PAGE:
BM:  Gretsch drums are fantastically crafted pieces of musical equipment, but aren’t typically associated with the metal community to the degree which some other brands are…What do you think some reasons for that disconnect might be; and what sonic qualities are Gretsch Drums able to provide for you that make them superior to any of the other companies out there which would be thrilled to have you endorse their products?


JK:  I understand why you would say that about Gretsch Drums.  Before working with Gretsch, I would immediately think of players like Charlie Watts of the Stones and Phil Collins. Not too many of my peers were playing Gretsch. It’s an unfortunate assumption though.  My Gretsch kits fit in perfectly with the bands that I play with. They work just as well, if not better, than other drum makers more associated with Rock / Metal music. I was sold on them from the first time I heard my buddies kit. They seem to have a little more musicality than the typical metal players kits I would see & hear. Bill Ward is now playing Gretsch. I think that’s plenty of street cred! Everyone that I work with is very impressed with the sounds we get from my Gretsch kits!

RM:  Other than the fact that Peter had gotten sober, what positive vibes were you feeling between yourself and the other members of the Type O Negative when you were about to begin work on the material which would eventually become the follow-up to “Dead Again”? Did you get the sense that it was going to be much in the same vein as previous releases, or that the band was going to attempt to blaze new paths while still retaining the signature sound which made the group so successful?

JK:  Things with Type O were never smooth. There was always a fire burning somewhere that needed to be put out. Peter being sober definitely made the environment a lot better on all fronts. We were looking forward to getting started on a new Type O record. But making a Type O record always took a piece of your soul with it. There was a big price to pay both mentally and physically! I think that was because we were always trying to push ourselves to the limit when it came to making whatever song we were working on to be the best it possibly could be. When I would discuss the upcoming record with Peter, he would tell me how excited he was to write songs sober.  He was looking forward to really applying himself to writing a great Type O record. I don’t know how that would wind up sounding. But I’d like to think that it would’ve been a great record. We were never really too concerned about what were doing was going to be a departure or similar to what we had done in the past.  We were more concerned about whatever we were doing sounded like Type O.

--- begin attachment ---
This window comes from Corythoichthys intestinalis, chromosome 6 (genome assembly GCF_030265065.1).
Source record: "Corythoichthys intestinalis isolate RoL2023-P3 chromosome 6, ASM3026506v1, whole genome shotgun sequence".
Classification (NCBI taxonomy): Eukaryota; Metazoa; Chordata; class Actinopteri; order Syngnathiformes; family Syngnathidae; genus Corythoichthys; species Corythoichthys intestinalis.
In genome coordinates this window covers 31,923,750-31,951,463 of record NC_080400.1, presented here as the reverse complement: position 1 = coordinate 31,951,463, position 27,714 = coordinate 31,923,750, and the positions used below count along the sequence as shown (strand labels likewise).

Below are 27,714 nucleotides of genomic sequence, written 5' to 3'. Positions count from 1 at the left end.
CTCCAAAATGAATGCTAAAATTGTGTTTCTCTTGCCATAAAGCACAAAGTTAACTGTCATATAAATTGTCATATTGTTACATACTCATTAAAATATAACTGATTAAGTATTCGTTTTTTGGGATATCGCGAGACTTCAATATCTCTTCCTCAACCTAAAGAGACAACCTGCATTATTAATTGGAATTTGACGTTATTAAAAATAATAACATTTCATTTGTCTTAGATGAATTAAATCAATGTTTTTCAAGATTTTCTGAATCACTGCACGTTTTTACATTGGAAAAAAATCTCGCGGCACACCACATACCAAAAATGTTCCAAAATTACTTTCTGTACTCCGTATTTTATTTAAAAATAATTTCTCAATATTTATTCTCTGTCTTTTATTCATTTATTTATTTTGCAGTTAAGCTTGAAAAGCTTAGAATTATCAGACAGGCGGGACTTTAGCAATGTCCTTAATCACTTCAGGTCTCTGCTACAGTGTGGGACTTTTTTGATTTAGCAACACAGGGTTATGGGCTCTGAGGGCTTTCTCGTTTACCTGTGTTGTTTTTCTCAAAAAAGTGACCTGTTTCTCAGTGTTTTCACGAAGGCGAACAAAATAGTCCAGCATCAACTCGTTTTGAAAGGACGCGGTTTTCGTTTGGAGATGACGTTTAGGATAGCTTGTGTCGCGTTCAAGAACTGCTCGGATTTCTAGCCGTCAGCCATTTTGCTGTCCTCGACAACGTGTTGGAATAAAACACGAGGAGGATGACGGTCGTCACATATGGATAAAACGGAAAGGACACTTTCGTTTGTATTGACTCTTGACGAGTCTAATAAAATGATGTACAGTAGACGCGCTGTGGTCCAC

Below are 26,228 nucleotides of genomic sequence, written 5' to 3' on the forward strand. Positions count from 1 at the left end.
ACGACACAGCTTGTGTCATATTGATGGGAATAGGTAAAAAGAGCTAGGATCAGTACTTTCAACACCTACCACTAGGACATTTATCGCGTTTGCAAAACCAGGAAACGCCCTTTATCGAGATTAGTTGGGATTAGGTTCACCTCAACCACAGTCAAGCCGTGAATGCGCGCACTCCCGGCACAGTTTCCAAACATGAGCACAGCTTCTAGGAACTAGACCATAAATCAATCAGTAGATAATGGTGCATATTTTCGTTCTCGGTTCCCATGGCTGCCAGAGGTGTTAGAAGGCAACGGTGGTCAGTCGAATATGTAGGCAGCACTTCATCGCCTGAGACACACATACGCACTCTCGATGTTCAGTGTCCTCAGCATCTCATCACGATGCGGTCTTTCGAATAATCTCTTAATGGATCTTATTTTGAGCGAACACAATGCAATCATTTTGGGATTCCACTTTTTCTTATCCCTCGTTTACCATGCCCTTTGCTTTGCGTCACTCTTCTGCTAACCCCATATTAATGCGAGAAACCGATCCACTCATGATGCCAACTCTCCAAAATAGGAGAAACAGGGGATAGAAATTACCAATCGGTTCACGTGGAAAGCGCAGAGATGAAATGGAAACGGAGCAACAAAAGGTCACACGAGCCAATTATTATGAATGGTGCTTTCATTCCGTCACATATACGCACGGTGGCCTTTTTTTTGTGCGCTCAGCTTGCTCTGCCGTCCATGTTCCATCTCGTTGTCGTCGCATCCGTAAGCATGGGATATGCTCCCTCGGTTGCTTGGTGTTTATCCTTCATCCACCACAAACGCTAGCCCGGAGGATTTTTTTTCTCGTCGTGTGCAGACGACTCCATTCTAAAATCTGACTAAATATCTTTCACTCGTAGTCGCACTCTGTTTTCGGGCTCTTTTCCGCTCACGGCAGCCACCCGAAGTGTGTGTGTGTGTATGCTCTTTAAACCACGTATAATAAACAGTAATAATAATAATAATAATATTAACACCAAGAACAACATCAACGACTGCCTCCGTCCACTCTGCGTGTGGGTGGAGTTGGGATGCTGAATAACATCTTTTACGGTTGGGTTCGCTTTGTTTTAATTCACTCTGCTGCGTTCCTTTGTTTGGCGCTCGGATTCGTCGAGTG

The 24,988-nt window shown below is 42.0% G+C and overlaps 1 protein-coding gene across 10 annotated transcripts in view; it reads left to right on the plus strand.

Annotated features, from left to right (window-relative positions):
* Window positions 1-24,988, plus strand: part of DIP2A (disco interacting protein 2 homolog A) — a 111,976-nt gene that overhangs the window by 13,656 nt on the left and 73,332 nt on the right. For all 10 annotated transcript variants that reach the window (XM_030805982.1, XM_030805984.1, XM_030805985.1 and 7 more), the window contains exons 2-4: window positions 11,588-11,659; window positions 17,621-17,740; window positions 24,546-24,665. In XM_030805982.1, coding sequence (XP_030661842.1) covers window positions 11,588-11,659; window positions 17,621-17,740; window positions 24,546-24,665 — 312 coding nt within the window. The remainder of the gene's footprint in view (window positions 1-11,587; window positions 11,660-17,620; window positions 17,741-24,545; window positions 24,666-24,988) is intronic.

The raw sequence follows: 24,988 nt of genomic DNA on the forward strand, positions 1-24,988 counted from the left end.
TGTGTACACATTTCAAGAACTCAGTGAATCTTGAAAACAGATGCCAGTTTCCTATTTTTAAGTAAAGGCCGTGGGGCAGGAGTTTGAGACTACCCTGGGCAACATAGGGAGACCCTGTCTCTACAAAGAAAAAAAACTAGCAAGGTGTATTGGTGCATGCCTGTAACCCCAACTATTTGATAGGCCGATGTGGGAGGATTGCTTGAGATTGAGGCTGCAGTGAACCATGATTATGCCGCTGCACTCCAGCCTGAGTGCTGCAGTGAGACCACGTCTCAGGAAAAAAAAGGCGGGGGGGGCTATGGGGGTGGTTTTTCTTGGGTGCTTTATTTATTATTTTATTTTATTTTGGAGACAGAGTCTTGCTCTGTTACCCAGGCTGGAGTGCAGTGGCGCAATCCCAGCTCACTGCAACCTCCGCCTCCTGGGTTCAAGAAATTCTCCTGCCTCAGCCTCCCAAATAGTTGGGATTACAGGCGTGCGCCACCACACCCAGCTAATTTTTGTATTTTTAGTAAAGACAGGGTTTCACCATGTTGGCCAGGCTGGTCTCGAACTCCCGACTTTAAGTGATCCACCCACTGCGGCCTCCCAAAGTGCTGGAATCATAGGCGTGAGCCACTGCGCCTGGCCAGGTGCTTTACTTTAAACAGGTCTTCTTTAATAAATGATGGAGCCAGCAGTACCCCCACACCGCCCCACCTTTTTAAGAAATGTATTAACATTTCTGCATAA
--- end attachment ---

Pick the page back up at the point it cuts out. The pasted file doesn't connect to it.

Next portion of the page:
RM:  What were some of the benefits of being in Type O Negative that you doubt you’ll be able to locate in any other band you play with from this point forward? When do you think you were finally able to mentally come to terms with the fact that Type O was done and replacing Peter was simply not an option?


JK:  From the first time I heard Slow, Deep and Hard, I knew that there was never going to be anything else like Type O! I didn’t join the band until a few years later and it would blow me away to think that I had just joined my favorite band! I knew they were something special from the very beginning. I have had the privilege to play in some great bands with some iconic artists. But I have yet to find something that matches the elements Type O had. Type O was heavy, charismatic, beautiful and tragic all at once. That’s hard to come by. Once I found out that Peter had passed away, I knew the band was finished. The 3 remaining members didn’t even have a discussion about continuing. What would be the gain in trying to continue without him?

BM:  Let’s talk about Danzig for a second…How did Glenn first approach you about touring with the band?

JK:  When Joey C had left Danzig, I had tried getting in touch with him and at the same time I was suggested to Glenn. I forget who called who. But after talking with him, I went to LA to audition for the band. After my audition, they had decided on going with a local guy. He wanted someone who was close by and didn’t have other commitments. They did a couple of shows with him and he didn’t work out.  Glenn called me after he let the other guy go.